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Hardcover Category 5: The Story of Camille, Lessons Unlearned from America's Most Violent Hurricane Book

ISBN: 0472115251

ISBN13: 9780472115259

Category 5: The Story of Camille, Lessons Unlearned from America's Most Violent Hurricane

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Format: Hardcover

Condition: Very Good*

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Book Overview

". . . the authors sound a pessimistic note about society's short-term memory in their sobering, able history of Camille" --Booklist "This highly readable account aimed at a general audience excels at telling the plight of the victims and how local political authorities reacted. The saddest lesson is how little the public and the government learned from Camille. Highly recommended for all public libraries, especially those on the Gulf and East coasts."--Library...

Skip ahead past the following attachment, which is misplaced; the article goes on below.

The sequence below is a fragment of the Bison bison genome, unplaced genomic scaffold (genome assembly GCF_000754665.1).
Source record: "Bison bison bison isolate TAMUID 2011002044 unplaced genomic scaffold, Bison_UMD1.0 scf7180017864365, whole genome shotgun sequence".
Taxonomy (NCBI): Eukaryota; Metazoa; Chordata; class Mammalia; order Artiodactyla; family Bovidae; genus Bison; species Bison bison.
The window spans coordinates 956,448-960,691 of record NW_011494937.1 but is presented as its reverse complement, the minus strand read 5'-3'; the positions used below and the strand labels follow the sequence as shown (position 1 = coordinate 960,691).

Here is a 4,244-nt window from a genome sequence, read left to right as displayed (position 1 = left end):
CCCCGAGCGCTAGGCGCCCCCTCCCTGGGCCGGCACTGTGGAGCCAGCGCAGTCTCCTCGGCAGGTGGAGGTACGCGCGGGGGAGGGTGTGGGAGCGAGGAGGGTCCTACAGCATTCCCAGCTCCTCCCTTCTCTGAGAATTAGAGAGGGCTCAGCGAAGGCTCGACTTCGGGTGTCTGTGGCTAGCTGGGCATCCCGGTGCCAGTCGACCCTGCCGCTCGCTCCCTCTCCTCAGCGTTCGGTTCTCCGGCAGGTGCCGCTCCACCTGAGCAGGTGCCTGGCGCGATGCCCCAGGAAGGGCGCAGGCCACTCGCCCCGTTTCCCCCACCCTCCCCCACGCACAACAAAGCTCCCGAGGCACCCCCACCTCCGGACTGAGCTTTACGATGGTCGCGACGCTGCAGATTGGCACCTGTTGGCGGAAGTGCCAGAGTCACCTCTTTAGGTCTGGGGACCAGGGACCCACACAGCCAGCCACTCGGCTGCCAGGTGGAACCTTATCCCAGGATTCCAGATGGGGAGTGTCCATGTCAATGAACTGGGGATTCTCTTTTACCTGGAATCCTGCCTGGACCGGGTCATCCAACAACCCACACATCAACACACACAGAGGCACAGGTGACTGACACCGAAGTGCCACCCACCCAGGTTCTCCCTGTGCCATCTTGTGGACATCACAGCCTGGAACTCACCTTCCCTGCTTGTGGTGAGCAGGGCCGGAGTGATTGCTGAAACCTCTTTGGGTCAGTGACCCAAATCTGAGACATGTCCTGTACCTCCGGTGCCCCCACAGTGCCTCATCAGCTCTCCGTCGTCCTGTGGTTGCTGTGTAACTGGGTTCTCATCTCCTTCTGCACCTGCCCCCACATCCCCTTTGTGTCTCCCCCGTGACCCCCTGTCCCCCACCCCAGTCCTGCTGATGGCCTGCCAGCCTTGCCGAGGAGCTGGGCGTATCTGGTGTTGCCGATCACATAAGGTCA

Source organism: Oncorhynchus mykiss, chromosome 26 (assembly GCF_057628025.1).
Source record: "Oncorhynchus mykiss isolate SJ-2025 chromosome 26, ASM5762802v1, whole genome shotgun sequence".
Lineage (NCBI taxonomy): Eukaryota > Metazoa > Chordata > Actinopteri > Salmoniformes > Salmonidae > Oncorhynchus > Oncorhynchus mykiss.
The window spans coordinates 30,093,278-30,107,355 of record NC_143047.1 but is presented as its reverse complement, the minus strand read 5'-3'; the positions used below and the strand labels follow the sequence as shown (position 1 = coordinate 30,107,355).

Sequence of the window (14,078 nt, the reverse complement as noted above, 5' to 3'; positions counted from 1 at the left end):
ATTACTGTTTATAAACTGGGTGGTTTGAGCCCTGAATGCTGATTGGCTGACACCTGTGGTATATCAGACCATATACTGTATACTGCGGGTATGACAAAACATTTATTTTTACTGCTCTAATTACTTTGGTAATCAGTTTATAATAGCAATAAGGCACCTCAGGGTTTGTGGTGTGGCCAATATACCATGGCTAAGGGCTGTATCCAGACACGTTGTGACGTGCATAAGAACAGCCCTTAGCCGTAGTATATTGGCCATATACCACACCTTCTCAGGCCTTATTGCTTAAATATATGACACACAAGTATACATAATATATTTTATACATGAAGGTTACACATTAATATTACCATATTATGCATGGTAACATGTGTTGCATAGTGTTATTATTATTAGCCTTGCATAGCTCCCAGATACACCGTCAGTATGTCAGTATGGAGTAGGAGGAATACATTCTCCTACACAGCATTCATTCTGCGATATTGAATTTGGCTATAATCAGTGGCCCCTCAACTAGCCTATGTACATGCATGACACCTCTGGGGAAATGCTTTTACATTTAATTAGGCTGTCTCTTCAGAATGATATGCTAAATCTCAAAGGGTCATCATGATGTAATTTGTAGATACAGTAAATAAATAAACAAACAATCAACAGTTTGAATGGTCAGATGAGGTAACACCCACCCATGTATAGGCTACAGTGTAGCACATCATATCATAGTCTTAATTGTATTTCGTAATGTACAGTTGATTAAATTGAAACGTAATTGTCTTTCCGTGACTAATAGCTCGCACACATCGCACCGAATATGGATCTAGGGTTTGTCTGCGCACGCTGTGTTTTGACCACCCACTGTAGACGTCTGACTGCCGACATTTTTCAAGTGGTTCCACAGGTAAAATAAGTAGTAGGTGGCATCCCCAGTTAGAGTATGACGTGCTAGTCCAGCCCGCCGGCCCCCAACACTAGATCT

Customer Reviews

5 ratings

Category 5

"Category 5" is excellent reading. The plot, with many interesting facts, keeps the reader spellbound. It is difficult to stop reading once you start! Many long hours of research had to be done for this fact filled book. The racial feelings in Louisanna, corupt polititions, and the "state of the art" science of 1969, all combine to make this book all come together for one of the best books I have ever read!

36 Years Before Katrina